thoughts through in ink and pulp
I like notebooks, but I typically burn through a notebook every two weeks. I tend write a lot and jot down notes throughout the day. As a result, I've slowly accumulated too many notebooks.
My biggest grip is that there is no rhyme or reason to how I organize my notes. Typically, I just grab a random notebook on my way out the door and use that for the day. Yes, I do put dates on my journal entries, but it's still getting increasingly difficult to reference archived journal entries. These books just collect dust in the corner of my bookshelf or in boxes under my bed.
Currently, I'm in the process of moving away from writing on pen and paper towards a more managable paperless lifestyle. This is for several reasons:
- It will reduce clutter in my room for other projects I'm interested in.
- I'll have a system to quickly reference my notes.
- I've have a streamlined way to digitize and backup my physical notes. I've lost a a fair share of notebooks in my life. Last month, I lost my main notebook resulting in weeks of my life is forgotten in some lost-and-found box in some coffee shop or library.
This goal of digitizing my life, however, does not abdicate my passion for finding the perfect notebook. There's nothing that can replace the convenience of a small notebook—jotting down notes, the feel of pen on paper, the physical accomplishment of writing an entire page. There is something intimate and personal about writing that typing can never replace. Also finishing a notebook from beginning to end give me this euphoria like no other. Same thing with completely depleting the ink of an pen. (Too bad I don't have this feeling when I need to refill my gasoline.)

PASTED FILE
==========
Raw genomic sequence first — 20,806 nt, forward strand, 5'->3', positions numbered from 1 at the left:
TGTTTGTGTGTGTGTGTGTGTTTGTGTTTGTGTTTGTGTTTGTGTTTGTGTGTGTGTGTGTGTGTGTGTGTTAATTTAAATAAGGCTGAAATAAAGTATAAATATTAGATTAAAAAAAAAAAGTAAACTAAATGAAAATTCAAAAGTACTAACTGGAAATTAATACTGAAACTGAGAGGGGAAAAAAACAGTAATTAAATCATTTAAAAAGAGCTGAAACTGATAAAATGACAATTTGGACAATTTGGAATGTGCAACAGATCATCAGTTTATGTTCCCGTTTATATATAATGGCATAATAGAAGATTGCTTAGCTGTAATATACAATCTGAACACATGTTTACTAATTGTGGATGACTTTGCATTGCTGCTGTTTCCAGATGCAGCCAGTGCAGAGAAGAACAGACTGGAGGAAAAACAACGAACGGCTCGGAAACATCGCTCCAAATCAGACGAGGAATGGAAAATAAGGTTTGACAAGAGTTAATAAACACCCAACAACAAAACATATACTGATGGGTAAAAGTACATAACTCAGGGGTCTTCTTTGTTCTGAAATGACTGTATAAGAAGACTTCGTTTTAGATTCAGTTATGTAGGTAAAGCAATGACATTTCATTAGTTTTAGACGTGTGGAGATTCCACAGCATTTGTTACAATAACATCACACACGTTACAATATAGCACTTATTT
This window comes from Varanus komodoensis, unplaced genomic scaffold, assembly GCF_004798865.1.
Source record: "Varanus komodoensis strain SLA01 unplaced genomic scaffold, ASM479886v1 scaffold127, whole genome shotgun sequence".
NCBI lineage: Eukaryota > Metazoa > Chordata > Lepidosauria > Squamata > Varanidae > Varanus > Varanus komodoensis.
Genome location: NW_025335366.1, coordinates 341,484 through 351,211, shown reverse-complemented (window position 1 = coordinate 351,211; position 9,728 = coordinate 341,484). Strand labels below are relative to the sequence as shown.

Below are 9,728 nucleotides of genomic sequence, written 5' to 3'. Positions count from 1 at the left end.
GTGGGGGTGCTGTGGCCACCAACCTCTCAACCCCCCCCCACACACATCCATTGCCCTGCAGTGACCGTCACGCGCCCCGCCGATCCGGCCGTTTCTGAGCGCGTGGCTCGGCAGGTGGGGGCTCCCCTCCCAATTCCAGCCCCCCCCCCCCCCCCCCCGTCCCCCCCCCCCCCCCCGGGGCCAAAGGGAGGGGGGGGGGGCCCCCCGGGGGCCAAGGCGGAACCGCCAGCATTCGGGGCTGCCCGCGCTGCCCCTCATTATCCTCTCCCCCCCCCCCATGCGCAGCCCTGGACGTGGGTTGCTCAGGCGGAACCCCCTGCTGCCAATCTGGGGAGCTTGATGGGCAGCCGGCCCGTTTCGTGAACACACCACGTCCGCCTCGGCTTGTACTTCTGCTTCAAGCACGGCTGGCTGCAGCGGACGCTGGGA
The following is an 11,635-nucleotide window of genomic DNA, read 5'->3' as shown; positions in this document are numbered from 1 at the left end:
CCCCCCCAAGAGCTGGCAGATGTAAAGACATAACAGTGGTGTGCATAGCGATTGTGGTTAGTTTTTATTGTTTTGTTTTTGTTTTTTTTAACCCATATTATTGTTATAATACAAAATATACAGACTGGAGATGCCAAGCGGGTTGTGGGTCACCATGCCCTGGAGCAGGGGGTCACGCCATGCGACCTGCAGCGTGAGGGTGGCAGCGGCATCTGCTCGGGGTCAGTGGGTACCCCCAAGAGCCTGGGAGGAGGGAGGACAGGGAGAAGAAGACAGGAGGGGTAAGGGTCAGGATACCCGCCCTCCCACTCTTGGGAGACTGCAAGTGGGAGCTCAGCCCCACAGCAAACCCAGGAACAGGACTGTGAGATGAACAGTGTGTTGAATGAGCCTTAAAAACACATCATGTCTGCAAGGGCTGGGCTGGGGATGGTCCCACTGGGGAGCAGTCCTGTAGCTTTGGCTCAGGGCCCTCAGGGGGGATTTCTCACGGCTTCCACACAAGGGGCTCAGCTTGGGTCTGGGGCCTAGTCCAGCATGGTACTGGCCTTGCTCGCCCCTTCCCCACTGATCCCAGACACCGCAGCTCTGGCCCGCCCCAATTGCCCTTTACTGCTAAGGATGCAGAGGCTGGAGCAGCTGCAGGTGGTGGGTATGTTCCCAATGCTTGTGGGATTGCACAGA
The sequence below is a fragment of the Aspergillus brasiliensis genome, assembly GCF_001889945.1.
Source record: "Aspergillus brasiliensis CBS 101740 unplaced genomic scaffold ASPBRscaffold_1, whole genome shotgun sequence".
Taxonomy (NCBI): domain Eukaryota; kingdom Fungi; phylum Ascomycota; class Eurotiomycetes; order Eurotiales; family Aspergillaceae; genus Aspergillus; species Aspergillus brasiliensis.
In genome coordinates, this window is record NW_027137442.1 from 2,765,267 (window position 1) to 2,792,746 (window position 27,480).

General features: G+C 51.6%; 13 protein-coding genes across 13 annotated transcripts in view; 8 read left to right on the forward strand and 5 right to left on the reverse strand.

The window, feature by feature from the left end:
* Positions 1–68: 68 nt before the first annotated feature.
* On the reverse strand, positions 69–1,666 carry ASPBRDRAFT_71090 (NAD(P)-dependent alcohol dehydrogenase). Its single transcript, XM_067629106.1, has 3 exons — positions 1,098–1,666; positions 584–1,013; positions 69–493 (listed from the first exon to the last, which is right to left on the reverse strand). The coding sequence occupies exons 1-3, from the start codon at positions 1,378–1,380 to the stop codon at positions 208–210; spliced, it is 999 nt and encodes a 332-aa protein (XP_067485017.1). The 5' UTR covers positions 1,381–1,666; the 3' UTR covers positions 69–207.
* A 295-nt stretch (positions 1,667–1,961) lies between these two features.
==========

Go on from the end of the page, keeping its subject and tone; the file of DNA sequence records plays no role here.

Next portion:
As a result, I've decided to make transfer this passion for the perfect notebooks into bookbinding. Rather than spending the bulk of my time shopping around for the perfect notebook, I'll just design one. It's—well, in theory—more economical and fun.
Materials and Workshop
Let me show you the rig that I have so far.
- Pamplet Stapler
- Paper Guillotine
I've organized all my bookbinding material into one shelf built-in wall shelf in my room as a make-shift bookbinding workshop.
I like this spot for a multitude of reasons.
- It has a built in overhead light so I know I have proper lighting.
- It's not dusty like the workshop in my garage.
- It is waist high so I have the option of bookbinding while standing up.
- It consolidates all of my bookbinding material in one neat and organized place. I love the plastic shelf! In the nearby future, I plan to label the shelves.
Planning and Design
So far, I'm pretty satisfied with organization and workflow. It's simple: Printing, folding, stapling, and cutting.
I already have some ideas about notebook design. My
Version 1 will be an 80-page staple-bound B5 notebook. (For mental reference, think about a medium sized Moleskine notebook. Mine will be similar in design to the cahier.) Personally, I find a 200+ sized notebook too big for me.I want to maximize my euphoria and minimize the loss of data as described in the introduction. Also, if I want to backup my notebook, I can easily destaple the notebook and run it through my feed scanner.
Since I make the notebook from scratch, I can format the journal in any style I like. Lined, dotted, blank, watercolor. One positive is that I can mix and match the paper design as well (for example: where one side can be dotted while the other side is blank).
The positives to making my own notebooks definitely outweighs the negatives:
|A Creative Outlet||Requires Physical Space for Equipment|
|Economical||Steep Learning Curve|
|Customizable||Less Economical if I still want to buy notebooks|
|Intro to Publishing||DIY Notebooks look and feel less professional|
What About Making Books?
Don't worry. I haven't forgotten about making books.I'm working on a progression. First, I want to focus on stapled booklets and then eventually move onto making sewn-bound books. Here the overall flowchart for this project:
After I finish making a batch of
Version 1, I'll make a post showing you my first impressions as
well as ideas for future improvements.